14 Nov 2018 1227

A garden of stories

There are 13,400 m2 of plants, fruit trees, flowers, herbs, and vegetables. But the gardens of the Vila Porto Mare resort, in Funchal, are much more than this . .. they are a mixture of colours, aromas and flavours that recount the stories, experiences and traditions of the island of Madeira.

You've probably seen the vibrant birds-of-paradise, the island's symbol, in various gardens on Madeira. But did you ever wonder if they might not be native to here ? In fact, these flowers were imported from South Africa !! This is one of the first lessons you'll learn when you take part in the weekly visit to the resort's gardens. Lícia Ferreira, a trained biologist in charge of the resort's guest relations,leads a group of guests among the dazzling greens, intense smells and twittering birds to the Eden Mar swimming pool. Next to the hotel's entryway, there are four banana trees. "The fruit is smaller; it's called the silver banana," she explains.
Below is a species of fern, Davallia canariensis, used to decorate Madeira's traditional nativity scenes (lapinhas). Also known as "cabrinhas", they are placed along with tangerines on a small stairwell with a Baby Jesus on Madeira's also very traditional embroidery".

Further on, there's the "fruit corridor" . .. there are papayas, guavas, figs, mangos, pomegranates, tangerines and "tiny tomatoes" called pitangas. There are also various grape varieties for Madeira wine: Terrantez, Verdelho, Malvasia and Bual. Lícia stops next to some thin plants with large leaves, and asks if anyone knows what they are called. "Sugar cane," they answer, without hesitating. "Do you know what is made from this plant ? Rum, which in turn is used to make poncha, a drink created by fishermen from the town of Câmara de Lobos," she explains, asking if they have ever tried it . .. laughter is heard, followed by a piece of advice : "you should always drink it in the island's traditional bars, where the locals drink it, where it is made traditionally (with rum, honey and lemon) and tastes better."

But this plant is also used to make sugar cane honey, the main ingredient in the traditional "Bolo de Mel" honey cake. This small cake has dried fruit and a dark colour (because of the honey), and is decorated with nuts and almonds. It is most often eaten around Christmas, a very lively time on the island of Madeira, but lasts an entire year in Madeira's homes. This explanation is followed by another question : "Do you know how you cut it ? This cake is cut into bits using your hands, symbolizing sharing."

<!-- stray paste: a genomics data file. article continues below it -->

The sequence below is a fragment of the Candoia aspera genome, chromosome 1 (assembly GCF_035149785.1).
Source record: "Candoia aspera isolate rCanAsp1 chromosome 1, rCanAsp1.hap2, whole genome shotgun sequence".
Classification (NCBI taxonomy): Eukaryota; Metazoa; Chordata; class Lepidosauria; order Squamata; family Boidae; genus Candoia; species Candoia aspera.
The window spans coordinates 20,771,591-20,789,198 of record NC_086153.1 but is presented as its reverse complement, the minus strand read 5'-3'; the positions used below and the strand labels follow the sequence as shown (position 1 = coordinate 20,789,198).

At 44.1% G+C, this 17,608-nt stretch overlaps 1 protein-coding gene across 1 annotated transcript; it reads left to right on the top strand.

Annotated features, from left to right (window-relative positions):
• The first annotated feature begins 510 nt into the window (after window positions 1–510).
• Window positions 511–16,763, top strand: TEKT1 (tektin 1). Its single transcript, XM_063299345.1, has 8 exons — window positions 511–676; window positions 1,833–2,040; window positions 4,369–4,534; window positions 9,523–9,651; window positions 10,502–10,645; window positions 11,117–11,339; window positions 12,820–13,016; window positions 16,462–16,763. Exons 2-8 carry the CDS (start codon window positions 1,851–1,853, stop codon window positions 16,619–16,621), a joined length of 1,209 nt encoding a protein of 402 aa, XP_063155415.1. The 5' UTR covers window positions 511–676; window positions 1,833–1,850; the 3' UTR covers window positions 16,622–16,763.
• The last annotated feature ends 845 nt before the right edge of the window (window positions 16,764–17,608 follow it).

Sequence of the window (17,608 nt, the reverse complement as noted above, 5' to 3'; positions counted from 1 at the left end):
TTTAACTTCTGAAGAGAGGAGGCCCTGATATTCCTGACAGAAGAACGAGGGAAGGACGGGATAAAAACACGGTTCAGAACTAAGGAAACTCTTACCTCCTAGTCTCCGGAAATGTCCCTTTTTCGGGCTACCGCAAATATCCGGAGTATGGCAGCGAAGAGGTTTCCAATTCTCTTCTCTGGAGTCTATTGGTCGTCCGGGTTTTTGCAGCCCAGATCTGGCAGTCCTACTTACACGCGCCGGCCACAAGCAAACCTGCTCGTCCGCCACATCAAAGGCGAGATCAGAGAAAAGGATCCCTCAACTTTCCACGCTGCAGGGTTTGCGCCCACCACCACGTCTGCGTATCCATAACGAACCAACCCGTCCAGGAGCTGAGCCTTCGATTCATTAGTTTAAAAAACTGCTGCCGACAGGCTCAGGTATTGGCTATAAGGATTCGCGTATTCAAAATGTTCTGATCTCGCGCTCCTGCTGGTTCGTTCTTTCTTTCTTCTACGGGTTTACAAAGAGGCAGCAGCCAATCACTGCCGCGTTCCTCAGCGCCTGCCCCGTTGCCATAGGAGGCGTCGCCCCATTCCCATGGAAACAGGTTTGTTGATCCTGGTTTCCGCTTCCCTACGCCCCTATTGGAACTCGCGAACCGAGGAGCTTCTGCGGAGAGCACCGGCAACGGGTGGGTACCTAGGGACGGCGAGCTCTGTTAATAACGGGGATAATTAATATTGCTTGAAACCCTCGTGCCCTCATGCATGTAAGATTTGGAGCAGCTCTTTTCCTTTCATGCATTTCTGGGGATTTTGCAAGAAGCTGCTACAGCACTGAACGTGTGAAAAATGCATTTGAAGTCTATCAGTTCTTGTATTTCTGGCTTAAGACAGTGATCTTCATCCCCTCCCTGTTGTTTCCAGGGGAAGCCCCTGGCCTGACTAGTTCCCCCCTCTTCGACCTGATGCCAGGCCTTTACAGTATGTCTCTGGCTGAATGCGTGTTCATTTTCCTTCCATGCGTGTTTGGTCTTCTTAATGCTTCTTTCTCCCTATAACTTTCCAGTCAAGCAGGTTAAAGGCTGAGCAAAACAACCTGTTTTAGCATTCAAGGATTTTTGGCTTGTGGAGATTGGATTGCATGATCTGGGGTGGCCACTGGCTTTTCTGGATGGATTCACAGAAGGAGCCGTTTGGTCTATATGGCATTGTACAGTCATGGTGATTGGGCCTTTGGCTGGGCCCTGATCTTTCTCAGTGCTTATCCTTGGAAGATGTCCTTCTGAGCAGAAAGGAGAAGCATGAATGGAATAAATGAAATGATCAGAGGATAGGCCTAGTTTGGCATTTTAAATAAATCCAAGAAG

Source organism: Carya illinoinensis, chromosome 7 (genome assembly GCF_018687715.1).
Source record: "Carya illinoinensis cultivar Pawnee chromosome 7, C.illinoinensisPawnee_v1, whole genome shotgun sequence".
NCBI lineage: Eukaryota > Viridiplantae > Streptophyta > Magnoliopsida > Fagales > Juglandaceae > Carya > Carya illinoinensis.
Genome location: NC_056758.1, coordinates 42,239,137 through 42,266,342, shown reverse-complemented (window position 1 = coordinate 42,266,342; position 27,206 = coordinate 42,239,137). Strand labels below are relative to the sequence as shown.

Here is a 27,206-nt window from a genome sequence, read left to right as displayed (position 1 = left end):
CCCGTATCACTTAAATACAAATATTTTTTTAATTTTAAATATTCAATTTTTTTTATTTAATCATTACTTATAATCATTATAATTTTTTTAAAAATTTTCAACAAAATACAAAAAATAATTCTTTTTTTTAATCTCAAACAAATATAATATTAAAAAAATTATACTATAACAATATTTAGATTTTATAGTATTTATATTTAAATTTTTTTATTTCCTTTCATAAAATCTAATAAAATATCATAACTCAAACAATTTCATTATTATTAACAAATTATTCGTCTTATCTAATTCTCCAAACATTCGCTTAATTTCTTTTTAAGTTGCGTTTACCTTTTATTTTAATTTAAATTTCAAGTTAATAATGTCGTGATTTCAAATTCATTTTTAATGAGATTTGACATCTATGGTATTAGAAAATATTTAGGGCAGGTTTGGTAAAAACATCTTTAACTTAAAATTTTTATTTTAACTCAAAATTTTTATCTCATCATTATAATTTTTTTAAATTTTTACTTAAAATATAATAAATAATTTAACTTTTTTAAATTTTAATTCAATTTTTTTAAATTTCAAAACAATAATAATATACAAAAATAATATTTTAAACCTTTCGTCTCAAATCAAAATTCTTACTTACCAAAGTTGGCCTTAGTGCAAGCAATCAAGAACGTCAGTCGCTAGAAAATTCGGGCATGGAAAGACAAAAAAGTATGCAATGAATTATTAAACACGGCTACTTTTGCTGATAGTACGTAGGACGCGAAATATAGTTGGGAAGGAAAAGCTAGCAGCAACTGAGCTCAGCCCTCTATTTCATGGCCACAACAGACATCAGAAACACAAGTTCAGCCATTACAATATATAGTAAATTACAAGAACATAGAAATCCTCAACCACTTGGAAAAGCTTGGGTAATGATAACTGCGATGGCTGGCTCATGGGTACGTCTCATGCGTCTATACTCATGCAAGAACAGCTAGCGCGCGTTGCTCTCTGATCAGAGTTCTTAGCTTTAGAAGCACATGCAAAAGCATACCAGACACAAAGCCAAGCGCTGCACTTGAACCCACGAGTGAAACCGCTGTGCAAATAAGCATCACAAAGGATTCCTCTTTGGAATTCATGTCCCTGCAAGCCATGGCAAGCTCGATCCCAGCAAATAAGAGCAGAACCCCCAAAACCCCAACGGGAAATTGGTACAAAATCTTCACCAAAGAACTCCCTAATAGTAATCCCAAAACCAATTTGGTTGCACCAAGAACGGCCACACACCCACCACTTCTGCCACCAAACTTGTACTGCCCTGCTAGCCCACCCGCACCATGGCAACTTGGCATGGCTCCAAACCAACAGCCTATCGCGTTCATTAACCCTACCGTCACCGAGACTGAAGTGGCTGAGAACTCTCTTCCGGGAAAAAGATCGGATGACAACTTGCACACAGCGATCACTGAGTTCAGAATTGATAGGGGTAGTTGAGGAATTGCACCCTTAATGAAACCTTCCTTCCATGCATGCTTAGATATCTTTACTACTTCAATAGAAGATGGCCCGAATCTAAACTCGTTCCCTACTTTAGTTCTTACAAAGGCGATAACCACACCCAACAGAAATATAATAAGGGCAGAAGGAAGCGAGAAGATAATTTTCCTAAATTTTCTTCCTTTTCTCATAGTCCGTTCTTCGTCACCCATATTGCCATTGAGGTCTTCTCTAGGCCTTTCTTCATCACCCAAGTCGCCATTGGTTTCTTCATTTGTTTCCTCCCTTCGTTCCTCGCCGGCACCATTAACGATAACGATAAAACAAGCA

The visit continues . .. several curiosities are heard about the "pandanos" or trees of Madagascar on the way to the Doce Lima ice cream parlour, right in front of the Alfama restaurant. Heads are raised to see the colourful frangipani, and close attention is paid to the curious properties of Aloe Vera.

At the lowest part of the gardens, below a trellis typical of Madeira, is a small kitchen garden. Tomato, lettuce . .. and sweet potatoes are just some of the products growing there. "I'm sure you've all tried sweet potato," says Lícia, adding "but unlike in most restaurants, we don't eat it drizzled with honey . .. you can also wash them very well and put them in the oven with the skin, covered in rock salt. They're delicious!"

On the topic of cuisine, there is talk of kebabs and black scabbardfish, delicacies which are highlights in Madeira's traditional cuisine. Gardeners Fábio and Martinho then pass by in their green uniforms. Lícia introduces them, mentioning that they are two of seven keepers of these gardens, the gardens of the Lido seafront walkway located right in front of the resort, the public areas in front of the Eden Mar and Porto Mare and also the gardens of the PortoBay Serra Golf, in the picturesque town of Santo da Serra. There is an immediate round of applause in recognition of the work which goes far beyond just caring for plants. There are also environmental concerns, which govern and support the gardening team's daily routine. Everything planted here is organic and biological. No chemicals are used. To help save water, humidity sensors have been installed to measure soil humidity levels and determine whether watering is needed. And . .. speaking of watering, this is done using the "Levada dos Piornais" waterway.

In front of the Varanda bar, near the pool, there is a small herb corner. People sit amidst the aromas of rosemary, savoury, mint, sage, oregano . .. and chamomile, which the women sell in small branches of yellow buttons calling out "macela!" to those passing nearby the "Mercado dos Lavradores" farmers market. There is rosemary and also fennel ("funcho"), the origin of the city's name : Funchal.
The visit continues to the iconic orchid corner, where several species of these flowers have been planted, and ends at the mimosas, which close at the slightest touch. Earlier, a challenge had been put forward: guests were given a bag of seeds of a plant not mentioned over the course of the visit, and their mission was to guess which plant it was with just one hint : "it's right there," says one of the guests, pointing to a giant bird-of-paradise next to the birdcage. And he was right !!

The next challenge is to plant the seeds at home and, if they are successful, to share them with us !!

Enjoy this experience at Porto Mare !!
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